I don't think the Financial Times is controlled by the NZ-LabourBot, but never mind.
No - it isn't. It's owned by the Japanese Nikkei Group, for connoisseurs of media irony. Read into that what you will.
And to be honest, I think it's perfectly legitimate to ask if there would be the conspiratorial hysterics over this if Jian Yang was a white immigrant and had taught at, say, Sandhurst or West Point. (Two military-linked institutions where you don't need to be a party member and high-ranking intelligence officer to hold a post.)
I don't think so, and if that makes me "cynical" well I wish New Zealand, and its media, didn't have such a long and shabby history of Yellow Peril Journalism.
Agree there. Certainly no fault on the part of the individual. What is unusual is that given the National Party had full knowledge of this background, that it did not exclude the individual from standing as a Member of Parliament. If they made that judgement, then that's just plain weird and unusual.
No, it isn't Katherine. What's weird here is that you apparently think it's OK to exclude someone from public service because you suspect they're a spy by association -- no hard evidence let alone a conviction required. If Bill Sutch was still alive, I'm sure he'd have some thoughts on that.
And I'm sorry, you can't say "no fault on the part of the individual" when you're attacking his integrity and saying he is unfit to be an MP in the first place. I've noticed the media is trying to spin this off into an allegation that Yang made a false declaration on his citizenship application. This is an incredibly serious charge, and I"m still waiting to see any receipts as opposed to a lot of nudge-nudge wink-wink innuendo.
and frankly, the market for major media companies ain't that healthy right now.
And that, ladies and gentlemen, is the irrefutable economic argument against putting TVNZ on the block if you're not a purist Randroid who thinks the government has no business being in the media game at all. It might be hyperbole to say putting TVNZ on the block wouldn't cover the redundancy bill, but not by that much.
Sure, but National has also had nine years of actually running the tax policy with all the resources of government at their disposal. It's not really the same thing at all.
I take your point as far as it goes, and it's a fair one, but I'm not sure it really goes far enough. Yes, I know being in Opposition is not the same as being in Government - to be Captain Obvious for a moment. Incumbents have a record to stand (or fall on), but opposition parties aren't exactly locked in a basement broom closet with a calculator and a box of paper clips. They are well-resourced, both in and out-of Parliament (with taxpayers picking up a non-trivial chunk of the tab), so yeah... I expect everyone to develop, articulate and defend the policy. I expect the media to not just talk about "speaking truth to power" (and those who aspire to it) but get shit done.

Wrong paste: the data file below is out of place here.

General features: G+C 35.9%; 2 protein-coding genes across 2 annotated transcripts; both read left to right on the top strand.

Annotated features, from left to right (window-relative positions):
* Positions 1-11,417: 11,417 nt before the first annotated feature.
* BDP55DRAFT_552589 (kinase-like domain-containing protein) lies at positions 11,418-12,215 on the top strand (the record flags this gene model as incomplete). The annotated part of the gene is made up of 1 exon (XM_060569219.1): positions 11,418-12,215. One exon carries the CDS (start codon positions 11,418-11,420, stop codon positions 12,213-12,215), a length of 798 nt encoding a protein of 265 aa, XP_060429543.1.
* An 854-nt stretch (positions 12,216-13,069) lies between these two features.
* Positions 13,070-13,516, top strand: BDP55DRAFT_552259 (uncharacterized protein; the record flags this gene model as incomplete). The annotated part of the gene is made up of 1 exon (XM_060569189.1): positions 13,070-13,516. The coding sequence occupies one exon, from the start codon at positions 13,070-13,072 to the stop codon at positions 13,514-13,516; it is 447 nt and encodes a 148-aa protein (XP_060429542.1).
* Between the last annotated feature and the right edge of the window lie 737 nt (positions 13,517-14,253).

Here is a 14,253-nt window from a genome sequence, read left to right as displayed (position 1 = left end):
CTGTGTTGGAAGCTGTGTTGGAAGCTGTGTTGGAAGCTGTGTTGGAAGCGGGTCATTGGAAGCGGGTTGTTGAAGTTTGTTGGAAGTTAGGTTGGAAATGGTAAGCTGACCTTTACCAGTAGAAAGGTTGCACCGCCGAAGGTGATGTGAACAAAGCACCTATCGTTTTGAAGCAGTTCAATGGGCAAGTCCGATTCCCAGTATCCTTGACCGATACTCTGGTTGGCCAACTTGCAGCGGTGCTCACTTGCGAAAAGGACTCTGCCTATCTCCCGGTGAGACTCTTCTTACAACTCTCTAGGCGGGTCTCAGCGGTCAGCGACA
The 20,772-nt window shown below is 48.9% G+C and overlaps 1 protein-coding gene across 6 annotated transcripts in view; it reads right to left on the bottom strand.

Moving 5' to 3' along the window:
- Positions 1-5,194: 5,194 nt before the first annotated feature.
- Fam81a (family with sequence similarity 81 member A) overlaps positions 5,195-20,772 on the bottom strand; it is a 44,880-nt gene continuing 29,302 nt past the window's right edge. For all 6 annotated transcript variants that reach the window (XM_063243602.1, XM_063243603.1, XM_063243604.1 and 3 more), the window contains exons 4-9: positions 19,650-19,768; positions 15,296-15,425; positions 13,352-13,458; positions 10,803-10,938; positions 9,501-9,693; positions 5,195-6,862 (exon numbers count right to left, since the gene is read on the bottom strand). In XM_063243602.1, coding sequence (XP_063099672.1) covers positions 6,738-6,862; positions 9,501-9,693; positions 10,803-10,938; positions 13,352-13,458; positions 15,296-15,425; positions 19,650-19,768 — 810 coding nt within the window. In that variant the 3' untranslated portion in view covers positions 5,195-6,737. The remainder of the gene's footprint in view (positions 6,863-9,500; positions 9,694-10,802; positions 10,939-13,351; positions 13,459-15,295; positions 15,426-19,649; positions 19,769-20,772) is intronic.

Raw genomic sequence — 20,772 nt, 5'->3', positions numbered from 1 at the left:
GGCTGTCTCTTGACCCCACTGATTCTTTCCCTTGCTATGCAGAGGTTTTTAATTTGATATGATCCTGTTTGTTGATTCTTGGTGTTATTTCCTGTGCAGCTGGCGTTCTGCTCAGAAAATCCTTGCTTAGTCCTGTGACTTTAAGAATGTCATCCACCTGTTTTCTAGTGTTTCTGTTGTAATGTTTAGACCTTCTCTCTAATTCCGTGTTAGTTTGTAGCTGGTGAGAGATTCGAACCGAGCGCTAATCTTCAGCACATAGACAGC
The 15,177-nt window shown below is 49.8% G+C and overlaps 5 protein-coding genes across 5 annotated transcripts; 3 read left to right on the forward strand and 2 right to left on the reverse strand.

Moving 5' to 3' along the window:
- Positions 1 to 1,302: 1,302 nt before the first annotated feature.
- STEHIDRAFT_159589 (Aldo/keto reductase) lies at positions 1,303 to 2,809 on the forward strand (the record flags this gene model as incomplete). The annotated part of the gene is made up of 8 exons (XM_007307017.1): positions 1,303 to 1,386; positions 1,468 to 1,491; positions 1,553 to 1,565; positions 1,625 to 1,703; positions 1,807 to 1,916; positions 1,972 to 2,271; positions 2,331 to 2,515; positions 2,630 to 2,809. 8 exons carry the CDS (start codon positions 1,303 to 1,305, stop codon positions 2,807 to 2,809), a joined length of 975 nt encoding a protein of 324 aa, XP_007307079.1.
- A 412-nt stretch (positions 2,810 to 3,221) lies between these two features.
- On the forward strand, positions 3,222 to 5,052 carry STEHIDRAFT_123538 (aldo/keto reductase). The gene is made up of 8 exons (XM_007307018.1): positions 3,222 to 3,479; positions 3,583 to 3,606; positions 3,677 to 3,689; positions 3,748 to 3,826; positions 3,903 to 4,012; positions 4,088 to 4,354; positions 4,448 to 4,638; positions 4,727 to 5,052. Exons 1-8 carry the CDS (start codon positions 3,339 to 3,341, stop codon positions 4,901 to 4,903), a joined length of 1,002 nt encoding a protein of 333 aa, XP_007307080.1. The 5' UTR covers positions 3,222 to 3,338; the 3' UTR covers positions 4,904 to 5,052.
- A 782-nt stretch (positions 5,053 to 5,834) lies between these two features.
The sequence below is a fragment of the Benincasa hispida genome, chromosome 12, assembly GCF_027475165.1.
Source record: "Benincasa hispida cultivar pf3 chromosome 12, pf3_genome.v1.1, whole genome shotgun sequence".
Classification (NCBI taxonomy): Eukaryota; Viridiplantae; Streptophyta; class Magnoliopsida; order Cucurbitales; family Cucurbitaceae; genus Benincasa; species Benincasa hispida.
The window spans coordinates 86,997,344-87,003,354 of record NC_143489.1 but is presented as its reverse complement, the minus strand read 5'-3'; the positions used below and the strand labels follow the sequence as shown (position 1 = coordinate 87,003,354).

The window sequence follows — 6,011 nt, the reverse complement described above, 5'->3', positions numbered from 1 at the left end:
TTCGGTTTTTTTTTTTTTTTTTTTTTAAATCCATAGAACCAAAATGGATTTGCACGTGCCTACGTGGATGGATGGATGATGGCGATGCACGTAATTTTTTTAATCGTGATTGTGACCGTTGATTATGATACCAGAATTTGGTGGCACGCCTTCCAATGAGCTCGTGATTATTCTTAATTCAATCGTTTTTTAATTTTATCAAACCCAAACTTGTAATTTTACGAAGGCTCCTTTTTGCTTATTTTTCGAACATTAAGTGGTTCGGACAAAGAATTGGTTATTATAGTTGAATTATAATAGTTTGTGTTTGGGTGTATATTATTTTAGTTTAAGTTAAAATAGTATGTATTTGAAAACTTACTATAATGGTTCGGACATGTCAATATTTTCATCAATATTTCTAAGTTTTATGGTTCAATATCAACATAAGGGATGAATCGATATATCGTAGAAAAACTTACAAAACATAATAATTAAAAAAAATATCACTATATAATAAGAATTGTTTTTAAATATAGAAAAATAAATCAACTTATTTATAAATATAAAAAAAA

And. look, I'm not forgetting that the only poll that matters here is a secret ballot. If I walk into the polling place and decide to vote for whoever has the nicest bum? Well, nobody can stop me -- and they shouldn't be able to. I certainly don't want to get into condescending fap about "low information voters", but that doesn't mean I don't think pols and the media still need to lift their game about providing it.
It’s in every debate, every interview. The Herald on Sunday covered it in two opinion columns and an editorial on Sunday.
Yeah, and every single time Ardern gets a pass on some variation of "I don't want to constrain the Tax Working Group". They're not going to be handed specific terms of reference? (And I sure have enough respect for Ardern and Grant Robinson that I don't believe for a second they don't know exactly what they will be.) We don't have any rights to have some idea of what they'll be before we vote?
I suspect we're going to have to agree to disagree on this, but it's not just National that has nine years to come up with a lot better than "Oh, trust us and we'll show you the details at some point after the election." And to give the media credit where due, English and Joyce are getting eye-rolled when they try it on. Hard. Relentlessly. Day after day. As they bloody should.